In the first part of this post, we used DSP Sci-Fi to generate all the sounds needed for a futuristic city ambience and a computerized control room. In this part, we will go full throttle action, as our protagonist will teleport himself on the battlefield! But first, let’s remind ourselves of the final video.
In the third sequence of the video, our character starts in a teleportation room. Four layers are generated for this scene. The main sound is unsurprisingly created with the Teleporter patch of the Mechanisms category. But to add some low-end to the sound, we also use the Cockpit Interior patch, with a fast acceleration and all the beeps muted.
For the sound of the red vertical lasers, we use the High Beam section of the Plasma Beam patch, set to a high frequency and a deep modulation. We want to have distinct starting and ending sounds to add more presence to the sound. The Shield patch from the Weapons category is a good candidate for that as it provides activation and deactivation spark sounds which are very useful when simulating devices. In this case, we increase the Spark Decay (for a smoother starting sound), as well as the Modulation Rate and the Pitch in the Shield section to add more depth to the ending sweep.
The last layer is an ambience generated with the Crew Quarters patch, for which we simply muted the Oxygen Pump and added a bit more modulation to the Ventilation.
We teleported ourselves just in the middle of a battlefield. Needless to say, the Explosion patch from the Weapons category is put to good use. By randomizing the Blast Filter, Detonation Attack and Sustain Freq parameters, we can generate many variations. For the last explosion, which is farther away, we decrease the Detonation Amp and increase the Distance parameters.
As for the weapons, you will notice that they all have different firing rates. After setting that specific rate in the Blaster patch for each of them, we assigned random ranges to every parameter in the Energy section, and then generated several variations. We simply picked the most interesting one afterwards. This is an amazingly fast method to find a good sound for your project.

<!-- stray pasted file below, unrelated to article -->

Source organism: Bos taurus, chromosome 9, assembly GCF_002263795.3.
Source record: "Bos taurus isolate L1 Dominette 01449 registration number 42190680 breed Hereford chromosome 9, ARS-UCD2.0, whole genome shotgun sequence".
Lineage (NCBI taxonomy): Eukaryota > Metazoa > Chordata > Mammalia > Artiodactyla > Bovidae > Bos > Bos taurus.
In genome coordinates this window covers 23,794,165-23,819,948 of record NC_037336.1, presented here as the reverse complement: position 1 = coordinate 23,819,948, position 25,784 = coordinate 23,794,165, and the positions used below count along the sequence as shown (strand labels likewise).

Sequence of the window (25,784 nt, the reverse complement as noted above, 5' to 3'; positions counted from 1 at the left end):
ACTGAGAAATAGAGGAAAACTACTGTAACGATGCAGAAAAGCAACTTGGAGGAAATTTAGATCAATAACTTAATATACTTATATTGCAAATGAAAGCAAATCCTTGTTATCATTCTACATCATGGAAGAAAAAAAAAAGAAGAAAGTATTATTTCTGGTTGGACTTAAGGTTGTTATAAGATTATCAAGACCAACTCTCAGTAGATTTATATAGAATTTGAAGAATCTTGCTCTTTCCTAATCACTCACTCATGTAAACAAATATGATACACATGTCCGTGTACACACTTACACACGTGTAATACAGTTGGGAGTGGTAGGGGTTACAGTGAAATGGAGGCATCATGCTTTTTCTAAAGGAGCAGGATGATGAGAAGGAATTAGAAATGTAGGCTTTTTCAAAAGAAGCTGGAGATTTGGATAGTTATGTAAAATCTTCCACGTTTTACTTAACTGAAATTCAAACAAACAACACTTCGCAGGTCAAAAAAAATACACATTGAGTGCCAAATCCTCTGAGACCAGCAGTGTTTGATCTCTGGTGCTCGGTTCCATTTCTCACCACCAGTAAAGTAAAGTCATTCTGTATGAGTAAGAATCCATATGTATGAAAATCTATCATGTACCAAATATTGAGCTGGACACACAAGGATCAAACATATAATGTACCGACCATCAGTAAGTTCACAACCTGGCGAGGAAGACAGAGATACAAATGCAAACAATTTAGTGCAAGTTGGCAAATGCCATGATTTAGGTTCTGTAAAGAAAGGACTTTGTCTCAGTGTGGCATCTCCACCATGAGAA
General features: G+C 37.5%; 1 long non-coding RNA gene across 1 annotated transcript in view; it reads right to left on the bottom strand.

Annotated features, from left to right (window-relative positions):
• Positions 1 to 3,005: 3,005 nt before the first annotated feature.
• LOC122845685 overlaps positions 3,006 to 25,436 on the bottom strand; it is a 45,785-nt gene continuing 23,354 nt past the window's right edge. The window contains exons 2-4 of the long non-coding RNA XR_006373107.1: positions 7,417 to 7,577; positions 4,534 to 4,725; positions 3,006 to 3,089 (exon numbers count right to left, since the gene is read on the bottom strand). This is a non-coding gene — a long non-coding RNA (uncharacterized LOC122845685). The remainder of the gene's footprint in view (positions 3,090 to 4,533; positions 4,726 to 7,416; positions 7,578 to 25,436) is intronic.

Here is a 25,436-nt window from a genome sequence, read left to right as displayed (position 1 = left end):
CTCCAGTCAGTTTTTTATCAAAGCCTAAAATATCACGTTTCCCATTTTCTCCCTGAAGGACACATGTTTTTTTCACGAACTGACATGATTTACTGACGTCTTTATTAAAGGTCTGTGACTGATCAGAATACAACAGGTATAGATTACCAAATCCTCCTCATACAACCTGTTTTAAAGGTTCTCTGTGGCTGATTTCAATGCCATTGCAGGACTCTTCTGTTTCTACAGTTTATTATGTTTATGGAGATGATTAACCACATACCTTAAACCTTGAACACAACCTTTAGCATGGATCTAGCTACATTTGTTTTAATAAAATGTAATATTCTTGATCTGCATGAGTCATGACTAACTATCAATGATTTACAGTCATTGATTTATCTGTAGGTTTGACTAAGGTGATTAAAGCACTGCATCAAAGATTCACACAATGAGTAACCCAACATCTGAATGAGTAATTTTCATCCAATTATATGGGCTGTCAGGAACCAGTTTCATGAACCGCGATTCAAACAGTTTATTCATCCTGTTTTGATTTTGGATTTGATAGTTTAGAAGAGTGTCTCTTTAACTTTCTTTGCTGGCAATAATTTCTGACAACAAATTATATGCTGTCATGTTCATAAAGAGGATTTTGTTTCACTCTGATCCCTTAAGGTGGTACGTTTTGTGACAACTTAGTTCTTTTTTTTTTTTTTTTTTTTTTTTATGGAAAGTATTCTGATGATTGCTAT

An ambience based on the Planet Biome patch, this time using only the Lava section (with lowered Tone parameters for the Magma and Bubbles) completes the battlefield soundscape.
The video ends with the landing of an imposing spaceship. The Jet Propulsion Power and Landing Gear parameters of the Landing patch (from the Vehicles category) are set to their maximum values for full effect. To add more low-end, we use the Cockpit Interior patch again, but this time with a deceleration that matches the timing of the landing. Finally, when the spaceship hits the ground, we create a low-pitched impact of type Hard with the Metal Impact patch.
The spaceship is equipped with moving reactors that stabilize its descent. To design their sound, we first generated a lot of variations using the Servo Motor patch, which is especially useful for all types of mechanical movements. All parameters were slightly randomized, while keeping the duration relatively short, between 1 and 2 seconds. Then, we sequenced the best takes to match the animation of the reactors, and we lowered their volume in the mix so that they blend well with the engine sound.
To conclude, we used the Planet Biome patch once again for the ambiance layer. This time, both the Lava section – without the Bubbles – and the Wind section were put to contribution.
And voilà! By combining the various patches offered by DSP Sci-Fi and adjusting their parameters to your needs, you can design the sounds of any type of sci-fi project!